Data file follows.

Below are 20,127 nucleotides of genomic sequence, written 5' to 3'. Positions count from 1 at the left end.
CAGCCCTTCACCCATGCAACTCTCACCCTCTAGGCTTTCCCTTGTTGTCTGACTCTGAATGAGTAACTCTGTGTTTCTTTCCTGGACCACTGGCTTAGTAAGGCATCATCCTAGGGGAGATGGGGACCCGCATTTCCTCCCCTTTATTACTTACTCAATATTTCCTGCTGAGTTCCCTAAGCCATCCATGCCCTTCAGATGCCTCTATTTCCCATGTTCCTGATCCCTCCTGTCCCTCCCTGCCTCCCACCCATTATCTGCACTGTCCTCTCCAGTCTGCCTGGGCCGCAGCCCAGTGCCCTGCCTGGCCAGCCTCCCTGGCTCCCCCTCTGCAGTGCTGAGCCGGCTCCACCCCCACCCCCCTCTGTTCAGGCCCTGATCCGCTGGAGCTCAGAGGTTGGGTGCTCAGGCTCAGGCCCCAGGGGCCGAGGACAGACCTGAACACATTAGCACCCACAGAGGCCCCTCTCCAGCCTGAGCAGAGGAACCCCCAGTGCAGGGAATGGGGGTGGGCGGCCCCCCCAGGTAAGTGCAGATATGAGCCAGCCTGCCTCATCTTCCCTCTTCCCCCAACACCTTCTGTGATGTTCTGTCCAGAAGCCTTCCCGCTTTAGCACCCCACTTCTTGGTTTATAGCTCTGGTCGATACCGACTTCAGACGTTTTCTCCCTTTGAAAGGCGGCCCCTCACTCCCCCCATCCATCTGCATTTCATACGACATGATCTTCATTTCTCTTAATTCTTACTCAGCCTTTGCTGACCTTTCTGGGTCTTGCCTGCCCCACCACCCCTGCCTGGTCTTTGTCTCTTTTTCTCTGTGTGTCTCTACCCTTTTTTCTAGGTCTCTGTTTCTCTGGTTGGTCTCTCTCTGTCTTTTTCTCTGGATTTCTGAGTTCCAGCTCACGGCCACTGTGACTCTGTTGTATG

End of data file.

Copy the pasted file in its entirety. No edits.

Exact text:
Below are 20,127 nucleotides of genomic sequence, written 5' to 3'. Positions count from 1 at the left end.
CAGCCCTTCACCCATGCAACTCTCACCCTCTAGGCTTTCCCTTGTTGTCTGACTCTGAATGAGTAACTCTGTGTTTCTTTCCTGGACCACTGGCTTAGTAAGGCATCATCCTAGGGGAGATGGGGACCCGCATTTCCTCCCCTTTATTACTTACTCAATATTTCCTGCTGAGTTCCCTAAGCCATCCATGCCCTTCAGATGCCTCTATTTCCCATGTTCCTGATCCCTCCTGTCCCTCCCTGCCTCCCACCCATTATCTGCACTGTCCTCTCCAGTCTGCCTGGGCCGCAGCCCAGTGCCCTGCCTGGCCAGCCTCCCTGGCTCCCCCTCTGCAGTGCTGAGCCGGCTCCACCCCCACCCCCCTCTGTTCAGGCCCTGATCCGCTGGAGCTCAGAGGTTGGGTGCTCAGGCTCAGGCCCCAGGGGCCGAGGACAGACCTGAACACATTAGCACCCACAGAGGCCCCTCTCCAGCCTGAGCAGAGGAACCCCCAGTGCAGGGAATGGGGGTGGGCGGCCCCCCCAGGTAAGTGCAGATATGAGCCAGCCTGCCTCATCTTCCCTCTTCCCCCAACACCTTCTGTGATGTTCTGTCCAGAAGCCTTCCCGCTTTAGCACCCCACTTCTTGGTTTATAGCTCTGGTCGATACCGACTTCAGACGTTTTCTCCCTTTGAAAGGCGGCCCCTCACTCCCCCCATCCATCTGCATTTCATACGACATGATCTTCATTTCTCTTAATTCTTACTCAGCCTTTGCTGACCTTTCTGGGTCTTGCCTGCCCCACCACCCCTGCCTGGTCTTTGTCTCTTTTTCTCTGTGTGTCTCTACCCTTTTTTCTAGGTCTCTGTTTCTCTGGTTGGTCTCTCTCTGTCTTTTTCTCTGGATTTCTGAGTTCCAGCTCACGGCCACTGTGACTCTGTTGTATG